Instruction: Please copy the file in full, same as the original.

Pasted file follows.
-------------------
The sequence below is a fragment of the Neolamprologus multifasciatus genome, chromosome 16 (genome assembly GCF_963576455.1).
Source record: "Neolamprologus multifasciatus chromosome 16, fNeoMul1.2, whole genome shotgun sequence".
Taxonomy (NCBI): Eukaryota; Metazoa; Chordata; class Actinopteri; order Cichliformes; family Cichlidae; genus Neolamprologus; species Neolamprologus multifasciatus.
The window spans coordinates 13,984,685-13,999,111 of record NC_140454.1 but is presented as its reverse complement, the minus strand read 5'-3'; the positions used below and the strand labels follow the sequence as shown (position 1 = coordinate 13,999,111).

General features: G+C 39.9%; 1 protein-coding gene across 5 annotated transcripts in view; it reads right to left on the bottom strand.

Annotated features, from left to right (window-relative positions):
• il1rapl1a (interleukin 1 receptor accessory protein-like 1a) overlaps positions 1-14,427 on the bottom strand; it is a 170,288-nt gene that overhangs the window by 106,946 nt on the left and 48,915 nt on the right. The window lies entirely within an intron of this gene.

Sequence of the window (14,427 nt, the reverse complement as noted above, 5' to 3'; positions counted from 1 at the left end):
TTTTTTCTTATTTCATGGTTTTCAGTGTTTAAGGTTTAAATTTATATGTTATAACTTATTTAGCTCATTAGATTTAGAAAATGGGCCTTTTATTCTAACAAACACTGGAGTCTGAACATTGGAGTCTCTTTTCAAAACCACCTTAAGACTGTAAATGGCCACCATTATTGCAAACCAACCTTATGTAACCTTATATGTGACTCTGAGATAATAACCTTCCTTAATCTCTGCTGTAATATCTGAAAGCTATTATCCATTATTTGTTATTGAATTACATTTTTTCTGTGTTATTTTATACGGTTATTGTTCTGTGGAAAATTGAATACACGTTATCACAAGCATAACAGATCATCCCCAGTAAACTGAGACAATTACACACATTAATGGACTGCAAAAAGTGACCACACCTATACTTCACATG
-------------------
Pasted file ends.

The sequence below is a fragment of the Neolamprologus multifasciatus genome, chromosome 16 (genome assembly GCF_963576455.1).
Source record: "Neolamprologus multifasciatus chromosome 16, fNeoMul1.2, whole genome shotgun sequence".
Taxonomy (NCBI): Eukaryota; Metazoa; Chordata; class Actinopteri; order Cichliformes; family Cichlidae; genus Neolamprologus; species Neolamprologus multifasciatus.
The window spans coordinates 13,984,685-13,999,111 of record NC_140454.1 but is presented as its reverse complement, the minus strand read 5'-3'; the positions used below and the strand labels follow the sequence as shown (position 1 = coordinate 13,999,111).

General features: G+C 39.9%; 1 protein-coding gene across 5 annotated transcripts in view; it reads right to left on the bottom strand.

Annotated features, from left to right (window-relative positions):
• il1rapl1a (interleukin 1 receptor accessory protein-like 1a) overlaps positions 1-14,427 on the bottom strand; it is a 170,288-nt gene that overhangs the window by 106,946 nt on the left and 48,915 nt on the right. The window lies entirely within an intron of this gene.

Sequence of the window (14,427 nt, the reverse complement as noted above, 5' to 3'; positions counted from 1 at the left end):
TTTTTTCTTATTTCATGGTTTTCAGTGTTTAAGGTTTAAATTTATATGTTATAACTTATTTAGCTCATTAGATTTAGAAAATGGGCCTTTTATTCTAACAAACACTGGAGTCTGAACATTGGAGTCTCTTTTCAAAACCACCTTAAGACTGTAAATGGCCACCATTATTGCAAACCAACCTTATGTAACCTTATATGTGACTCTGAGATAATAACCTTCCTTAATCTCTGCTGTAATATCTGAAAGCTATTATCCATTATTTGTTATTGAATTACATTTTTTCTGTGTTATTTTATACGGTTATTGTTCTGTGGAAAATTGAATACACGTTATCACAAGCATAACAGATCATCCCCAGTAAACTGAGACAATTACACACATTAATGGACTGCAAAAAGTGACCACACCTATACTTCACATG